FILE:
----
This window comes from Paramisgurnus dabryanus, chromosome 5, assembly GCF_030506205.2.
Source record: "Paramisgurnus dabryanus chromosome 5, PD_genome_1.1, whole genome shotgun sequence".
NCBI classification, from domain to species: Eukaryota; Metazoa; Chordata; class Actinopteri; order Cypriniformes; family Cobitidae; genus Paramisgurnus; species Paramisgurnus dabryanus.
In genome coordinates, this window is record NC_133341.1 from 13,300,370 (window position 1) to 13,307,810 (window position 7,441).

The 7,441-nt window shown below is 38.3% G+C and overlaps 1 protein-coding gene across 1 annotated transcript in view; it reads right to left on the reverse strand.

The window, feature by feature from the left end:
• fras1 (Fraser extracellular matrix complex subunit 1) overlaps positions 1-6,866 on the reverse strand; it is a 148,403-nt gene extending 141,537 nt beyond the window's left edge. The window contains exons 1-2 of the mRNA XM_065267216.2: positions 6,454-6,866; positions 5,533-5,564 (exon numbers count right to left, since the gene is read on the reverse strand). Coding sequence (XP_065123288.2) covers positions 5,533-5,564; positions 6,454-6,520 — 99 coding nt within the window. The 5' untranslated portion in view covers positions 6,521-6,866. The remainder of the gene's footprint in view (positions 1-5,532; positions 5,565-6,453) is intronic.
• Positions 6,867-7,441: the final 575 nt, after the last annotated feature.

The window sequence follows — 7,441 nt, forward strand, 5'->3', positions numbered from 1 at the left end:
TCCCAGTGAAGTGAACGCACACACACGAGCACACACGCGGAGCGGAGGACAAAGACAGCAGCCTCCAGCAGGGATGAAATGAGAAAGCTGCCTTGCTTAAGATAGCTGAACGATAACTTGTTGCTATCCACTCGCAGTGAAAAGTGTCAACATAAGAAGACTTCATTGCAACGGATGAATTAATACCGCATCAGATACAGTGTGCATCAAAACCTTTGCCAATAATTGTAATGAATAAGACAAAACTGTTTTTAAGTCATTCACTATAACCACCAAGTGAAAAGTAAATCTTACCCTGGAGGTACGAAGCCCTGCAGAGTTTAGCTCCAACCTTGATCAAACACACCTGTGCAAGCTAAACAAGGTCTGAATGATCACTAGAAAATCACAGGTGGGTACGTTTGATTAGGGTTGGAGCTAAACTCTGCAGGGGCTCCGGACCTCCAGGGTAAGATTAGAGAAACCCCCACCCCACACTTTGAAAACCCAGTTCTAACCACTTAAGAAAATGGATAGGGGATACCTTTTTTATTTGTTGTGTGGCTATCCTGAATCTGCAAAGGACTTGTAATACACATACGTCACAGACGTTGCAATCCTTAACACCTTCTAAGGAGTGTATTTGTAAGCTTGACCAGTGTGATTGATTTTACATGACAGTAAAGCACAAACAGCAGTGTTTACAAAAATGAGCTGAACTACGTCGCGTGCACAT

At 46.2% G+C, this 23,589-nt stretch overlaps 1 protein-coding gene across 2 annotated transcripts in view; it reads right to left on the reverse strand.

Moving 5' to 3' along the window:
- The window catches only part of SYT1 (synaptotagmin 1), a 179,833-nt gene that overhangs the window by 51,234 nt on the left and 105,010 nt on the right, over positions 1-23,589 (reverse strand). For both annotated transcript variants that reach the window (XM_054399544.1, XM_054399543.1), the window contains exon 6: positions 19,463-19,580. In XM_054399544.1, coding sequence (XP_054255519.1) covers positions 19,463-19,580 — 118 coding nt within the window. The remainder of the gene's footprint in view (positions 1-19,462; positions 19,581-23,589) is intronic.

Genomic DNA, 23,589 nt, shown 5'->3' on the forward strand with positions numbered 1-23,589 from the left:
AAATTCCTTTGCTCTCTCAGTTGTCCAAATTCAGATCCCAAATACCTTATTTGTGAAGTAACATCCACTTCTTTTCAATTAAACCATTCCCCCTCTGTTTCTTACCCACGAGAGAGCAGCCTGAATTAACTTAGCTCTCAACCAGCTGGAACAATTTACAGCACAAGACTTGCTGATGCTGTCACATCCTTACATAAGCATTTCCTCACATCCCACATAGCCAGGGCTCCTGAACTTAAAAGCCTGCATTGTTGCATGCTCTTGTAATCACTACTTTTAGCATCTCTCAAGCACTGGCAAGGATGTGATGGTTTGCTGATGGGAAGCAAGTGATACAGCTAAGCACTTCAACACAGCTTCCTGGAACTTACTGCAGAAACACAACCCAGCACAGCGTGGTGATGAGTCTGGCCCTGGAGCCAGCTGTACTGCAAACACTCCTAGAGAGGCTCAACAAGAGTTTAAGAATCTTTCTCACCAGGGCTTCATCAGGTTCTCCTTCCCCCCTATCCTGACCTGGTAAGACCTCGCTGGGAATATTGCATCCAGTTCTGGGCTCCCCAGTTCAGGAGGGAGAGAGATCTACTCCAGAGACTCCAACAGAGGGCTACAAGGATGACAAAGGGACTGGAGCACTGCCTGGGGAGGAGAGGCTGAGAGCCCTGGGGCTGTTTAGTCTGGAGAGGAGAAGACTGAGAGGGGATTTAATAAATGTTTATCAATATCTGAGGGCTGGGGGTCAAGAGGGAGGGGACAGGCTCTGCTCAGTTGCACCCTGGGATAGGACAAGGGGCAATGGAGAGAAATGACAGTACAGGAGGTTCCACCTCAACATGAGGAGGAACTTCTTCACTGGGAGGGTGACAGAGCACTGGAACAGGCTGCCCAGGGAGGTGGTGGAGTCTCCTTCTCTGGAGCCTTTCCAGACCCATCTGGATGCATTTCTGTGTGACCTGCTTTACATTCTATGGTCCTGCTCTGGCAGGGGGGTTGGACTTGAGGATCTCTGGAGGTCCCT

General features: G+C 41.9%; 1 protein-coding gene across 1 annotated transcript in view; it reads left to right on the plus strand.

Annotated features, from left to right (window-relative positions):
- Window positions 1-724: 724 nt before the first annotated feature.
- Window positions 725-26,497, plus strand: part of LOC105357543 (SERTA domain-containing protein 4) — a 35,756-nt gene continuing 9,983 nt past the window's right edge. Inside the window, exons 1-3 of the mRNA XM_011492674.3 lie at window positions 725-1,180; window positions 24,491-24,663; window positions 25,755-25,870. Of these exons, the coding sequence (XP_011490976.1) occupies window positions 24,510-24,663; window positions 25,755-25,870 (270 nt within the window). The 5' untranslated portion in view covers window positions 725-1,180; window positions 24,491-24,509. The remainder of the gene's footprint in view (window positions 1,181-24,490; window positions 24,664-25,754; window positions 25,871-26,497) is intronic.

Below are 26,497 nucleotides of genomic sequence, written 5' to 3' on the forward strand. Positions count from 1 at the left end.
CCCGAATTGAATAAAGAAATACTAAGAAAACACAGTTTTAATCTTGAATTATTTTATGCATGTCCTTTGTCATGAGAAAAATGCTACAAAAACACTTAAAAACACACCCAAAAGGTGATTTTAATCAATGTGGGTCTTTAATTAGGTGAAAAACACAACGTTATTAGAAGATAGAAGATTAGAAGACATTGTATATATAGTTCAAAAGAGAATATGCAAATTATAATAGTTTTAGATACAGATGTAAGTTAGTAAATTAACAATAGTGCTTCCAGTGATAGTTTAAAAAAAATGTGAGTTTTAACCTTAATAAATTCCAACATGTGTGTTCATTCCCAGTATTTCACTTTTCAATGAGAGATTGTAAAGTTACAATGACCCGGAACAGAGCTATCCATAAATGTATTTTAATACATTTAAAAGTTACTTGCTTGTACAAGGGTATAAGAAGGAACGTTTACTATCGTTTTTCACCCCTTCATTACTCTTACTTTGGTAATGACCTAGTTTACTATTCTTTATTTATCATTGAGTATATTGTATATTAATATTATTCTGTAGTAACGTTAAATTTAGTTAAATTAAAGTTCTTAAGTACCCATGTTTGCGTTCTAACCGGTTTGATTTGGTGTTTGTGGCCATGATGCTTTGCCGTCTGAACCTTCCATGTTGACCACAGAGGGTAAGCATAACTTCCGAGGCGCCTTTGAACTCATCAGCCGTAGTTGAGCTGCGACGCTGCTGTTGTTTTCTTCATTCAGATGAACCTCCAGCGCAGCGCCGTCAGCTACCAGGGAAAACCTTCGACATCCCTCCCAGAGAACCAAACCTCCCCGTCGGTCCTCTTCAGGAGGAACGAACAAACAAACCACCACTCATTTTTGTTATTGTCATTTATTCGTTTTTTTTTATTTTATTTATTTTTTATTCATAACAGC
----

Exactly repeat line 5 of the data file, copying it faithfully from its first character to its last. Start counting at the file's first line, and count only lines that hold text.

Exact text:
The 7,441-nt window shown below is 38.3% G+C and overlaps 1 protein-coding gene across 1 annotated transcript in view; it reads right to left on the reverse strand.